Wednesday, January 3, 2018

Lex Grey And The Urban Pioneers: “Usual Suspects” (2018) CD Review

After Heal My Soul, the 2016 release from Lex Grey And The Urban Pioneers, I was completely smitten and under this band’s spell. That was in large part because of Lex Grey’s voice, which is a force all its own, bursting in and controlling any space it wants to occupy. But the band is damn good as well, and Heal My Soul ended up as one of my favorite releases of 2016. And so my expectations could not have been higher for their new release, Usual Suspects. This album features all original material, written or co-written by Lex Grey, and, as I assumed, it’s excellent. It’s blues, rock, country, and it may be just exactly what you need to get you through the day, because, let’s face it, things are totally screwed up out there and we rely on music and these tough souls to carry us through.

The album opens with its title track, “Usual Suspects,” which starts by setting up a very cool vibe and rhythm. Lex Grey And The Urban Pioneers are adept at creating an intriguing landscape, populated by characters, by themselves, and perhaps by those of us listening as well. Lex’s vocals are delivered with restraint at first, so she has a place to go, to build to. And, indeed, this song goes in some interesting and unexpected directions, and it pulls me right along. The way the song just drops out for a moment after the line “You’ve got it all wrong” adds weight to the line, gives us a moment to consider it, the line feeling like it’s directed at us. And for just a moment, we worry that that’s what we’ll be left with. But after that, that cool rhythm returns, and there are nice touches by Walter Tates Jr. on saxophone. “Wasn’t about the sorrow/I like the comradery/Same time tomorrow/Definitely.”

The band then moves to a fun, light rock and roll tune about eating, “Chow Down,” with Lex Grey singing “I don’t want to fool around/I just want to chow down with you.” Okay, it’s nice to be reminded that things aren’t all dour and dire. Here is a song that tells us to forget our troubles, have a drink and enjoy a good meal. And it includes accordion, so there you go. That’s Brian Dewan on accordion (and on piano). That’s followed by one of my favorites, “Dirty Secret.” This one has a classic and delicious blues and soul base, giving it a timeless quality. Then her voice just tears into you, completely owning the space – glorious and sexy and fantastic. And she does some surprising things with her voice. Just listen to the way she delivers the first line, “Why don’t you tell everybody the way you told me,” particularly the way she sings the words “the way you told me.” Wonderful. And she sounds almost delicate on the word “anymore” in the line “I’m not your dirty secret anymore,” which obviously comes as a surprise. But even her vulnerable quality comes across as strength, as she tells us “I’m moving on, I’m moving on, I’ve got to be strong/I’ve got to find somebody who loves me, who loves me, who loves me.” “Dirty Little Secret” was written by Lex Grey and Kaia Updike (Kaia also plays bass and piano on this track).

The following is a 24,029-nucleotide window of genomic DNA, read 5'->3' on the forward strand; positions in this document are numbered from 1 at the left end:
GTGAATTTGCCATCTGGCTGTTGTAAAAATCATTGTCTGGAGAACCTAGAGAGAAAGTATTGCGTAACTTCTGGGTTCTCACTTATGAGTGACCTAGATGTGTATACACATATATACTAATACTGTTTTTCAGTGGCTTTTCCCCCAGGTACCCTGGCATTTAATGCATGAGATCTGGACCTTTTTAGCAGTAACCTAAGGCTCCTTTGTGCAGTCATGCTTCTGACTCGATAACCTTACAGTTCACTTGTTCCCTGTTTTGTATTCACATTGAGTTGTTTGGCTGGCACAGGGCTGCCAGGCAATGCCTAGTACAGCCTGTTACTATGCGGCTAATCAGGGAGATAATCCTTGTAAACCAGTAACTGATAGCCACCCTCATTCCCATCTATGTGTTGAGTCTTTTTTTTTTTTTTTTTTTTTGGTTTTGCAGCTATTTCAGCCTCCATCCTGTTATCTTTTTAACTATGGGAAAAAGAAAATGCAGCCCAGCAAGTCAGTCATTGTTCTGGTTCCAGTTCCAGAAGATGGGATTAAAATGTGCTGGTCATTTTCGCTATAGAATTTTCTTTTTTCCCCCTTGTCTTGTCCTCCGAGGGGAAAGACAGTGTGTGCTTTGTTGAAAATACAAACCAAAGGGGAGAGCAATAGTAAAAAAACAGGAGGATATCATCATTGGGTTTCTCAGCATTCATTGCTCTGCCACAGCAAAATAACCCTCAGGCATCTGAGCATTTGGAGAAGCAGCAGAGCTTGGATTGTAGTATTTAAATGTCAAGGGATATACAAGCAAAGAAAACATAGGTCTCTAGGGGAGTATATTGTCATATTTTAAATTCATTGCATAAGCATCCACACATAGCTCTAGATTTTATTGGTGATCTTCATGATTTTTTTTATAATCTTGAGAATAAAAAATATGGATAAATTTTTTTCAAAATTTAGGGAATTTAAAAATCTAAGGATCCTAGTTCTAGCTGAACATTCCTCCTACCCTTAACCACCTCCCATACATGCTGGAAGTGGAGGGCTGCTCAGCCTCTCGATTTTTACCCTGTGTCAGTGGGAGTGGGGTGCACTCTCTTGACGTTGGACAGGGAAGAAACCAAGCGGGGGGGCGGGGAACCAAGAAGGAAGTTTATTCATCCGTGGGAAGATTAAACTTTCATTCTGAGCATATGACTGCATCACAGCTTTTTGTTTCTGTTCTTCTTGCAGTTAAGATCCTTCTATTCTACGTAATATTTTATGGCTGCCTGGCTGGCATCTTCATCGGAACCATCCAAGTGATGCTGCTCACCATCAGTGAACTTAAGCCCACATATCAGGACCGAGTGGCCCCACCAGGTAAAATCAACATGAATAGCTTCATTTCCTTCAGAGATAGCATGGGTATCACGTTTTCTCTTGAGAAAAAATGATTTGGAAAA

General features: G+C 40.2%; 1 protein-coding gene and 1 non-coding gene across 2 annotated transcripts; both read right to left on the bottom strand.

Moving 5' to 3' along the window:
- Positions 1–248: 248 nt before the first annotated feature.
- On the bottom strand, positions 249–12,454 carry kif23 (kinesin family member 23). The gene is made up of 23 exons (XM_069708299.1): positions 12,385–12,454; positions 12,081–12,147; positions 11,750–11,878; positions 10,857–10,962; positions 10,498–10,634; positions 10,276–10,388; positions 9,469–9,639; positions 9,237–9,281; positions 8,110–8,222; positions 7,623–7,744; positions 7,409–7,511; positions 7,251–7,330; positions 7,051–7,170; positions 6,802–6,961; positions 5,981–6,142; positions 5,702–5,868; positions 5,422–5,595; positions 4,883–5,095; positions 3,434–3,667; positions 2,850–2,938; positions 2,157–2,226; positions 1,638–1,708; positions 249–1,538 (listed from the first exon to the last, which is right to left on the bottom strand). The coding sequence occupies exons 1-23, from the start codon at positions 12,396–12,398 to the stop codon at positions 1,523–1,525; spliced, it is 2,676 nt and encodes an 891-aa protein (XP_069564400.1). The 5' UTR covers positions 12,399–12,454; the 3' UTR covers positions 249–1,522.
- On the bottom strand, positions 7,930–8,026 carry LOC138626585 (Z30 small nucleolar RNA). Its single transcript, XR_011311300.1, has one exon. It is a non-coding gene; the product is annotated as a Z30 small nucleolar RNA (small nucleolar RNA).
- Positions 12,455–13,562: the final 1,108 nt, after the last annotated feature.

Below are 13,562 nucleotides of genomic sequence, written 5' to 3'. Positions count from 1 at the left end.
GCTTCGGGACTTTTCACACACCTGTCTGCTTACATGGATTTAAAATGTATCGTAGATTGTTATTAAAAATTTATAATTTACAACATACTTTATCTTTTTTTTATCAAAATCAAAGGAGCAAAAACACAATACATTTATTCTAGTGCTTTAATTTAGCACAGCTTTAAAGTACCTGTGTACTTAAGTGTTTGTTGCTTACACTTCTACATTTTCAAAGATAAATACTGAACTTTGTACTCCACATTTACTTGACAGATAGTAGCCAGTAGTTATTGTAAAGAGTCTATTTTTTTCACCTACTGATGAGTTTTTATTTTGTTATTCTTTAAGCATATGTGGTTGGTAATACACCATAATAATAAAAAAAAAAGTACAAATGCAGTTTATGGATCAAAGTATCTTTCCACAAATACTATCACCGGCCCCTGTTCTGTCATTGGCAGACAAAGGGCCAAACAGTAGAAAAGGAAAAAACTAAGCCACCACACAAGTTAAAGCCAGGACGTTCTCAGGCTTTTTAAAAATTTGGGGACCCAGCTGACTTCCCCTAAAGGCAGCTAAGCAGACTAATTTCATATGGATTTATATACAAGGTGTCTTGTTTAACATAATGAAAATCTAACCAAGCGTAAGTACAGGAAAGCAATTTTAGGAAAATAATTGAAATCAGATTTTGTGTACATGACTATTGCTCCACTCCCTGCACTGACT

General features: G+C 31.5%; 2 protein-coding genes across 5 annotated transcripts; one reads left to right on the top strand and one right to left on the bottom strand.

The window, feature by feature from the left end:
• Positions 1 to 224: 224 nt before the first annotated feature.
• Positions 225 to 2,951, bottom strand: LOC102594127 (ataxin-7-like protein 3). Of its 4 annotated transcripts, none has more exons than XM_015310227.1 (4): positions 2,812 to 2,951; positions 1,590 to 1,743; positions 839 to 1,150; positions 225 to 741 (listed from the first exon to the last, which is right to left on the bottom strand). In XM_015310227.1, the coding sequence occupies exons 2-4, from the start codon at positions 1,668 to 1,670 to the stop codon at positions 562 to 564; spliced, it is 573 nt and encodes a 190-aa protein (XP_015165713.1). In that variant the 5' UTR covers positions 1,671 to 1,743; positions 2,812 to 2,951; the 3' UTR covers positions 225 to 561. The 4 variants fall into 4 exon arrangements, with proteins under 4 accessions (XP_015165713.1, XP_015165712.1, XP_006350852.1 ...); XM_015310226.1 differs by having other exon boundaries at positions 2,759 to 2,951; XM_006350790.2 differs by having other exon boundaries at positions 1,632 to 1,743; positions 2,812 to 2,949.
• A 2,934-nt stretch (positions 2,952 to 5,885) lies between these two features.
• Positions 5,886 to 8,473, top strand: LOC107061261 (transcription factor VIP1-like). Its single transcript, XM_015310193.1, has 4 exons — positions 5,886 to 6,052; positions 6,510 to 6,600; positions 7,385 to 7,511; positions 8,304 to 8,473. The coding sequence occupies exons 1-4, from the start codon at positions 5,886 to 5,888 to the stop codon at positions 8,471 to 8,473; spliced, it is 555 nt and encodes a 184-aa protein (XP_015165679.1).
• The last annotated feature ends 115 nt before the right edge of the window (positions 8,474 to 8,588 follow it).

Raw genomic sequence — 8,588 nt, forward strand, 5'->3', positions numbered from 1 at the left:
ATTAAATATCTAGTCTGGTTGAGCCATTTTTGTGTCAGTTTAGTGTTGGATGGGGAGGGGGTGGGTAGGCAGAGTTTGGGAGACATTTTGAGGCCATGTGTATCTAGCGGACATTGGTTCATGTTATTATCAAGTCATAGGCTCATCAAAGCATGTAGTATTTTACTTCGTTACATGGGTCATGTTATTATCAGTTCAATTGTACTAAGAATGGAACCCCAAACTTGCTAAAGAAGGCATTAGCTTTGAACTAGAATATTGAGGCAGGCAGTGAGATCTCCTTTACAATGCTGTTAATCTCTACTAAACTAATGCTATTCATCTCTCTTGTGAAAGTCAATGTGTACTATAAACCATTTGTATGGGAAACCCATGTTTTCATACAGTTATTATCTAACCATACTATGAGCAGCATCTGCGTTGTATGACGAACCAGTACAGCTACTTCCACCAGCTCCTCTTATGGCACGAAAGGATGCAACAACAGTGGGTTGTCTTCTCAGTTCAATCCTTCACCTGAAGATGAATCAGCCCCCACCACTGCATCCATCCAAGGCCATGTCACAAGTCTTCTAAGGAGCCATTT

Another of my favorites is “Sunshine And Blue.” This one has a great vibe right from the start, with that sexy work on trumpet. I’m completely sold even before Lex Grey’s vocals come in. And when she begins singing, she delivers a simple and sincere declaration of love: “I love you/Sunshine and blue/My heart is true/My heart is you/Sunshine and blue/You’re my dream come true/And when I’m with you/There is nothing I can’t do.” From there, the song goes up a level and Lex Grey’s vocals come on stronger. I love how she tackles this one, but it’s Chris Pasin’s work on trumpet that really makes this track something special. “Sunshine And Blue” was written by Lex Grey and Vic Deyglio. That’s followed by a fun country tune about being in a band and being on the road. “I met an ex-con with an accordion/His soul was on parole/We had cheap thrills/In fleabag hotels/Prescription pills/And a whole lot of running from the law.” Oh, they make it sound like a blast. Plus, this one features Kaia Updike on violin, Kenny Siegal on lap steel and Brian Dewan on accordion. I love this song more and more as it goes on. “I said temptation’s coming to get me.”

Usual Suspects ends with another highlight, “Renegade Heart,” which might actually be the album’s best track. The instrumental section, that combination of horns and ukulele delights me in a way I can hardly begin to describe. And of course Lex Grey gives us another excellent vocal performance. Check out these lines: “The sky outside looks like your eyes/Except the parts the clouds disguise/That’s the reason for my lies.” But when she sings “Take my blues away,” I have to object. Sorry, but we need you to have the blues, Lex Grey, so that you can help take the blues away from the rest of us. We need you, especially now. Not until the country claws its way out of its current abyss, tearing through the rotted flesh of Donald Trump and Mike Pence, should you even consider stepping away from the blues. “It’s the last hope/The last tear/The last minute that I’m spending here/It’s the last time/The last place/The last words, baby, that I’ll ever, ever, ever say.”

CD Track List
  1. Usual Suspects
  2. Chow Down
  3. Dirty Secret
  4. SRV
  5. Warrior Squaw
  6. Sunshine And Blue
  7. Cheap Thrills
  8. My Jellyroll
  9. Renegade Heart 
Usual Suspects is scheduled to be released on January 22, 2018.

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